For more than two decades, the Forestry Stewardship Council has offered growers around the world an opportunity to certify themselves and show that they are abiding by the standards set forth by the organization for forest management.
In order to become FSC-certified, a grower must meet all of the principles and criteria laid out by the organization; the grower’s forest is then audited to ensure compliance.
Brands that successfully prove that they have met the requirements are then able to show the official trademarked FSC symbol, which shows consumers that their product came from a forest that was responsibly managed.
Look out for the FSC badge as you begin your research process. Brands that have met the requirements are sure to call this out on their packaging.
Typically more widely recognized when compared to the FSC certification, LEED certification is the premier certification when it comes to “green” and sustainable buildings. Developed by the U.S. Green Building Council, the LEED “provides a framework for healthy, highly efficient, and cost-saving green buildings”.
The good news is, there are bamboo flooring brands whose bamboo floors are eligible for LEED credits. As with the FSC certification, brands will likely display information related to their LEED-eligibility on their sites or on their packaging.
The downside of bamboo floors
While we may have painted a rosy picture for bamboo floors and their eco-friendliness, it is important to understand that there are still things to consider before moving forward.
Bamboo can be grown at the expense of other plants and crops
Although the quick growing and renewable qualities explained above make bamboo a good option when compared to other hardwood floors, it may take the space that was once used or needed for other crops.
Due to the rise in popularity, there are examples of countries that have reduced the growing space for important food crops in order to make room for in-demand bamboo. Especially when considering that many of the countries that are growing bamboo are still developing, this can potentially have an impact on the population’s health and well-being.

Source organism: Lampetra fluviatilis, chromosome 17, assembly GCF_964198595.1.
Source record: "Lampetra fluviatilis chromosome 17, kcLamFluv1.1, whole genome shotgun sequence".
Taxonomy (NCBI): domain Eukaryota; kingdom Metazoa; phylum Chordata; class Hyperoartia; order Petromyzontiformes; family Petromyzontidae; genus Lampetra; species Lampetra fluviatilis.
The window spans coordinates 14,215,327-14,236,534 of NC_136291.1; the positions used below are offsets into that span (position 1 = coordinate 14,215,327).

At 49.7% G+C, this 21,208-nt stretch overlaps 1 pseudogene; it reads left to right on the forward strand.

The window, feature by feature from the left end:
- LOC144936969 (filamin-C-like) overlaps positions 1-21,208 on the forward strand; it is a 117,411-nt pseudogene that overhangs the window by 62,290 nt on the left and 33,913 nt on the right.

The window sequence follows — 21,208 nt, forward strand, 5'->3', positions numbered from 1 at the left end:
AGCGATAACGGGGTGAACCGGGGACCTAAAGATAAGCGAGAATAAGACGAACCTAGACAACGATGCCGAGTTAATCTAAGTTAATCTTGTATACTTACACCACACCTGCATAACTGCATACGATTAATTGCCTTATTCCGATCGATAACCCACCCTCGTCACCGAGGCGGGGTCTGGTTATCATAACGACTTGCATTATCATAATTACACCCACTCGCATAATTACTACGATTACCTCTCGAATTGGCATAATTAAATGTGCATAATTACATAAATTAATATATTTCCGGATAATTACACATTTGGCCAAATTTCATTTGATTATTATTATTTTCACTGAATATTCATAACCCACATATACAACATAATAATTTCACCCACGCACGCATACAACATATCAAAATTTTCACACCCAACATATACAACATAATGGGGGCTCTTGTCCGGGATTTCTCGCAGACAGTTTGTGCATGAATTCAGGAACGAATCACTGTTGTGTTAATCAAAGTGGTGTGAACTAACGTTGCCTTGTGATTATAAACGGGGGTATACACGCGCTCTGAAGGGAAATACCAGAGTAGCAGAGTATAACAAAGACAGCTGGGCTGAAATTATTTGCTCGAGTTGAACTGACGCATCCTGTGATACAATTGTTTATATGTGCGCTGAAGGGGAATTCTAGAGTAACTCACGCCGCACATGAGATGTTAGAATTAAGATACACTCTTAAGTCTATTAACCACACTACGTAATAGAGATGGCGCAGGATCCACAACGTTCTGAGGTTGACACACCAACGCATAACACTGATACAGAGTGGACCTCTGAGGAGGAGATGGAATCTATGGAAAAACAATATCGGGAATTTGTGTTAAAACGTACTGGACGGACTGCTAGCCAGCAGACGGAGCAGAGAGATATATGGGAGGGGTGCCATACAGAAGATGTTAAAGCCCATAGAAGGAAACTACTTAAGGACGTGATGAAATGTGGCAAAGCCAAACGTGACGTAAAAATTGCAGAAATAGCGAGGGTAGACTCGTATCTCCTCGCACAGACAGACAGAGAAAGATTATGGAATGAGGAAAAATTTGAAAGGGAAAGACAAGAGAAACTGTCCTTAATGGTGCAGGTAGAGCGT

Harvesting practices have changed due to demand
Because farmers are having to produce bamboo floors at a much quicker pace than normal, it has caused them to reconsider the manual harvesting practices that have been used for hundreds of years.
Many bamboo forests are being harvested using heavy machinery that is burning fossil fuels and harming the environment. This is also causing issues with individuals who depend on bamboo harvesting for their employment.
Fossil fuels burned by the ships carrying bamboo products across the ocean
What has been an interesting development over the last decade is that many of the countries that are growing and exporting bamboo are in the eastern hemisphere, while the majority of the demand is coming from the western hemisphere. This is causing a rise in the number of ships needed to get the bamboo transported from countries like China and India, to countries like the U.S and Canada.
These ships are burning harmful fossil fuels all along the way and potentially offsetting the many environmental benefits that bamboo floors have to offer.
How to find right type of Eco-Friendly Bamboo Flooring for you?
If you’ve read this entire article and feel good enough about what you’ve learned in regards to how eco-friendly bamboo flooring is, you may want to know how to move forward from here.
Look out for the FSC and LEED labels on brand websites and packaging
As mentioned above, these certification symbols will likely be clearly labeled on the packaging and should give you an early signal that you’re buying from a brand that is looking out for the environment.
Perform your own thorough research on each brand
If this is important to you, take the time to look past the surface-level information provided by most brands. You’ll be surprised with how much information you can find online about the growing, harvesting, and manufacturing processes for the most popular bamboo flooring brands.
Wrapping things up
While we know it can be quite intimidating to try and find accurate and valid content related to how eco-friendly bamboo floors are, our hope is that this article helps to clear up any doubt, but also helps to ensure that you’re keeping everything in mind before making a final decision.
Bamboo floors can be a great choice for the eco-conscious consumer and will help with making sure that you are thinking of your environment while sprucing up your space.